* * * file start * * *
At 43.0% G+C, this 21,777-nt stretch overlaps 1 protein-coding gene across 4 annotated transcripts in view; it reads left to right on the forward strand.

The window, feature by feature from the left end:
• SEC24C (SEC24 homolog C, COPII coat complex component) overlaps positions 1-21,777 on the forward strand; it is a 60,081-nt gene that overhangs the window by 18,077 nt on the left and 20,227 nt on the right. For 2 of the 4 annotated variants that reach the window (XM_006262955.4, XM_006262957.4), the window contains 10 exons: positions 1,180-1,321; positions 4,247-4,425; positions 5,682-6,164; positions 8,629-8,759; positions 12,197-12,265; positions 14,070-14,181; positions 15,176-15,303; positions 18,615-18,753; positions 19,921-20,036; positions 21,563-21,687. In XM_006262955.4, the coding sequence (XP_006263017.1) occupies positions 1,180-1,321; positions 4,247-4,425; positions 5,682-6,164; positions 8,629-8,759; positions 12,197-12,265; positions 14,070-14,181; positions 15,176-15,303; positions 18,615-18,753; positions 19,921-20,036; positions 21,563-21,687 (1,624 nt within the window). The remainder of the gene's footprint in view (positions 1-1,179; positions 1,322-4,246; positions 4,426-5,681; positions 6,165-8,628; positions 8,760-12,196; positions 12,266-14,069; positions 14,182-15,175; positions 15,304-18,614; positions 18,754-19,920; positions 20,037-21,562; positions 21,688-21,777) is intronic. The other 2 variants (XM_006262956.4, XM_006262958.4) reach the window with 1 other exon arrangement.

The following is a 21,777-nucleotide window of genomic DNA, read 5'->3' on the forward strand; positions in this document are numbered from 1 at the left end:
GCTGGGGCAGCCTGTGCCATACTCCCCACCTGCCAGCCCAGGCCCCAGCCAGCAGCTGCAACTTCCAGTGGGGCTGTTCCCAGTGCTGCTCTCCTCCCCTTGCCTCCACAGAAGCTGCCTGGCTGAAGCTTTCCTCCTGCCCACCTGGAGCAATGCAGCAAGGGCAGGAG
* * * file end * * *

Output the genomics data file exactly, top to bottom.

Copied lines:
At 43.0% G+C, this 21,777-nt stretch overlaps 1 protein-coding gene across 4 annotated transcripts in view; it reads left to right on the forward strand.

The window, feature by feature from the left end:
• SEC24C (SEC24 homolog C, COPII coat complex component) overlaps positions 1-21,777 on the forward strand; it is a 60,081-nt gene that overhangs the window by 18,077 nt on the left and 20,227 nt on the right. For 2 of the 4 annotated variants that reach the window (XM_006262955.4, XM_006262957.4), the window contains 10 exons: positions 1,180-1,321; positions 4,247-4,425; positions 5,682-6,164; positions 8,629-8,759; positions 12,197-12,265; positions 14,070-14,181; positions 15,176-15,303; positions 18,615-18,753; positions 19,921-20,036; positions 21,563-21,687. In XM_006262955.4, the coding sequence (XP_006263017.1) occupies positions 1,180-1,321; positions 4,247-4,425; positions 5,682-6,164; positions 8,629-8,759; positions 12,197-12,265; positions 14,070-14,181; positions 15,176-15,303; positions 18,615-18,753; positions 19,921-20,036; positions 21,563-21,687 (1,624 nt within the window). The remainder of the gene's footprint in view (positions 1-1,179; positions 1,322-4,246; positions 4,426-5,681; positions 6,165-8,628; positions 8,760-12,196; positions 12,266-14,069; positions 14,182-15,175; positions 15,304-18,614; positions 18,754-19,920; positions 20,037-21,562; positions 21,688-21,777) is intronic. The other 2 variants (XM_006262956.4, XM_006262958.4) reach the window with 1 other exon arrangement.

The following is a 21,777-nucleotide window of genomic DNA, read 5'->3' on the forward strand; positions in this document are numbered from 1 at the left end:
GCTGGGGCAGCCTGTGCCATACTCCCCACCTGCCAGCCCAGGCCCCAGCCAGCAGCTGCAACTTCCAGTGGGGCTGTTCCCAGTGCTGCTCTCCTCCCCTTGCCTCCACAGAAGCTGCCTGGCTGAAGCTTTCCTCCTGCCCACCTGGAGCAATGCAGCAAGGGCAGGAG